Reloading Podcast 255 - #FWARMS

Hello, and welcome to the Reloading Podcast here on the Firearms Radio Network.  

Tonight the guys are talking about dies, scales and a giveaway.

  1. Ryan Degn posted in RLPG FB Unfortunately while tryin to quickly de-prime a case I stuck a case in my die. In the process of removing the case I broke the expander ball of the stem. I have replacement stems and decapping pins. But I cannot find the carbide ball anywhere. Any help please. Hornady .223 die.

  2. Denny Rice posted in RLPGFB ---- Ok guys I want to pick your brains...again. I am looking at wet tumblers, its between the Frankford Arsenal Platinum Series or Extreme Tumblers Rebel 17...Which one and why? There is about a 70 dollar difference in the two machines. Thanks for the input.

  3. J Andrew Burnett posted in RLPG FB ---- I’m a precision rifle handloader and to that end I take my details very seriously. I have always used a balance beam scale which I’ve basically been very happy with. After playing around with an RCBS Chargemaster I found it lacking in the consistency department so I have continued to go with the balance beam. Now the question, has any ever seen a “precision” balance beam scale with very thin, precise hash marks? I ask because the marks on mine are thicker than I’d like to really tune the consistency in. Thanks for the help and the show. Love what you guys do.





Cartridge corner: .244/6mm Remington

History


In the early 1950’s, Remington engineers began research towards a 6mm cartridge suitable for varmints through to deer. Having settled on the .257 Roberts case as the base for their design, the project members focused on suitable bullet weights. After much testing, it was determined that in the Roberts case, optimum performance came from bullets weighing 75 grains for varmints up to a maximum of 90 grains for use on deer. A slow rifling pitch of 1:12 (one turn per twelve inches) was chosen to stabilize these bullet weights and in 1955 the .244 Remington was officially introduced. In the same year, Winchester introduced the .243 Winchester, utilizing 80 to 100 grain bullets and featuring a barrel twist rate of 1:9.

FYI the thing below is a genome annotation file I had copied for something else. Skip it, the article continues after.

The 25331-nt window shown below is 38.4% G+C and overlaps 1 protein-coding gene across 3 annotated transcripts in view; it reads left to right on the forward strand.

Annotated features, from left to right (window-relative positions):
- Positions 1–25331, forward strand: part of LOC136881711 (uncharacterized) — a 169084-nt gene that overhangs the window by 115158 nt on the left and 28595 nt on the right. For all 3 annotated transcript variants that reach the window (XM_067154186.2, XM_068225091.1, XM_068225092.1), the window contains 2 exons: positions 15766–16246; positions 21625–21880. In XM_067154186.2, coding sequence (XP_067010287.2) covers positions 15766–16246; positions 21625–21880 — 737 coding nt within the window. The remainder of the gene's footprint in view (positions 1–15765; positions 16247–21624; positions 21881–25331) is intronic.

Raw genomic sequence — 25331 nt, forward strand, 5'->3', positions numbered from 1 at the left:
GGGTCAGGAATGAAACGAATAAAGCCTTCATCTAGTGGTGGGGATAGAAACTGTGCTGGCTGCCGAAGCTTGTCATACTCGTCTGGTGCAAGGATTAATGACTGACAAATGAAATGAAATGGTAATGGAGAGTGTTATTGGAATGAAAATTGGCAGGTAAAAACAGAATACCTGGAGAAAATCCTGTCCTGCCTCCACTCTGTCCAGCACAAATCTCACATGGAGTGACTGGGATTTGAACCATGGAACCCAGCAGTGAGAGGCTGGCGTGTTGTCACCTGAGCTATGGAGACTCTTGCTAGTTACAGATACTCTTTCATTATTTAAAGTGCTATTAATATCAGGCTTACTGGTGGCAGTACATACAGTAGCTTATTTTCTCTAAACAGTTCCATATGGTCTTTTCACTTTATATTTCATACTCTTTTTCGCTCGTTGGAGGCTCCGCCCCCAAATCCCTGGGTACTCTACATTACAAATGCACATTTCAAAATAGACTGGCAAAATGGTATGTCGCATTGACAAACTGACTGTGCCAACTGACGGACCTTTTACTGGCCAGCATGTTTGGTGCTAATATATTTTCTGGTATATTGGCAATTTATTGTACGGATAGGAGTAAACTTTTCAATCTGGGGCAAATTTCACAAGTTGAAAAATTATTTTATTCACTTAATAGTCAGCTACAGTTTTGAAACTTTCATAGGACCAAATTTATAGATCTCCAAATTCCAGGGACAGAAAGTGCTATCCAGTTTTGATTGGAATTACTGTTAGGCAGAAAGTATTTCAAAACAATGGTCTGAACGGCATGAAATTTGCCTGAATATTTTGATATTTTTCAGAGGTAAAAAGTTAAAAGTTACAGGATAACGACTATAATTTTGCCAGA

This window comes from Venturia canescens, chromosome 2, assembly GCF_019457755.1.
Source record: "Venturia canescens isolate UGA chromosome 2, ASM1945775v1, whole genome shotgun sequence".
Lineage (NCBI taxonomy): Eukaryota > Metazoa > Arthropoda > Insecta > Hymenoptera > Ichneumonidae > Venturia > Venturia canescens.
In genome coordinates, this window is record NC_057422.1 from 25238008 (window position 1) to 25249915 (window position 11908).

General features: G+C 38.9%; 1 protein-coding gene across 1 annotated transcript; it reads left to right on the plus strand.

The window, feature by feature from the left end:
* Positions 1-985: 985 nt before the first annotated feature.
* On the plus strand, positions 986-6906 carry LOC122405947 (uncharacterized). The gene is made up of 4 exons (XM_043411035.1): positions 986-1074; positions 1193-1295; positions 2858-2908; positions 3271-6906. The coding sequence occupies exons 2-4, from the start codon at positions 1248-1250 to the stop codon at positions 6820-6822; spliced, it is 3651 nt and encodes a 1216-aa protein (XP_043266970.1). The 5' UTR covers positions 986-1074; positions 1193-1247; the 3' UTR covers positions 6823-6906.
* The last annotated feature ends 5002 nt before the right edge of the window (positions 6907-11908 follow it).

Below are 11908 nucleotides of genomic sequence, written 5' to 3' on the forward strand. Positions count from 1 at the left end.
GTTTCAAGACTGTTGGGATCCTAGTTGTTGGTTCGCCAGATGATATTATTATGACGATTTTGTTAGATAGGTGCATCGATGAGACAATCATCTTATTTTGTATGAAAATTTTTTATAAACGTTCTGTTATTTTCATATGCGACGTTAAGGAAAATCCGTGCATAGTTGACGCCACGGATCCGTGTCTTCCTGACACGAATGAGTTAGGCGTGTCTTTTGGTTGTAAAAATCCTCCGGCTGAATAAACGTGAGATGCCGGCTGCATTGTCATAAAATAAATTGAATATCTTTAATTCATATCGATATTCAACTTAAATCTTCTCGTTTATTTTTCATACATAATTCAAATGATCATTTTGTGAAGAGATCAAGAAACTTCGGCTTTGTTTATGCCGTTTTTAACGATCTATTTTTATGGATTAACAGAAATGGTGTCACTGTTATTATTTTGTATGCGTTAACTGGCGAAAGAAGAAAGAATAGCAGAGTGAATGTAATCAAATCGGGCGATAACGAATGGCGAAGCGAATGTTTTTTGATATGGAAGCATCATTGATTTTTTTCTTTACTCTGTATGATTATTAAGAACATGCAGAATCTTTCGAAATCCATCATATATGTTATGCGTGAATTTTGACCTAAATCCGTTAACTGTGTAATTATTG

Both cartridges were designed for dual use on varmints through to deer however the shooting public assumed that because the Remington used lighter bullets, it must have been designed as a varmint cartridge first and foremost. On top of this, the long .244 cartridge was chambered in a short action not ideally suited to the 57mm case. With 100 grain bullets the .244 might lose powder capacity. The public was decided and .243 sales took off leaving the .244 in the dust.


In 1963 Remington attempted to regain ground by releasing .244 rifles with a new 1:9 twist to handle heavier bullets. The cartridge was renamed the 6mm Remington and new ammunition was loaded giving the hunter the choice of either an 80gr bullet for varmints or a 100 grain bullet for deer. The changes had little effect on the market and the 6mm Remington has dwindled ever since. 


Remington has not produced 6mm Remington caliber rifles for several years and the 244/6mm Remington is today, somewhat of a classic cartridge. This cartridge is also occasionally adopted by hunters as a custom rifle chambering.


 

Performance

As previously stated in the .243 Winchester text, the greatest virtue of both the .243 and .244/6mm is that these cartridges offer adequate killing power for lighter medium game at a noise and recoil level that can help any hunter to shoot calmly and accurately. However, the 6mm bore is not nearly as forgiving as wider bore sizes and those who use the 6mm’s must explore both the strengths and limitations of this bore size along with a thorough understanding of game anatomy.


In comparison to the .243Win, factory loads for the .244/6mm Remington are slightly more powerful while hand loads increase this margin further. The .244/6mm has two levels of performance which can be generally divided into; factory rifles with 22” barrels versus custom long magazine rifles with 24” barrels.  The latter produce a noticeable increase in muzzle velocities with hand loads over both the .243Win and standard .244/6mmRem. 


As with several Remington cartridges, the .244/6mm was designed with generous freebore. This allows both factory and hand loads to be driven at high velocities with relatively low pressures. By adopting a custom rifle with a magazine length more suited to the long 57mm Roberts/Mauser case, the performance of the .244/6mm can be enhanced further.

 

.243 Winchester 22” bl 24”bl

FL Federal 85gr TSX 3130 3200

FL Federal 100gr SP 2890 2960

HL 85gr 3200 3270

HL 95gr 3050 3120

HL 100gr 3000 3070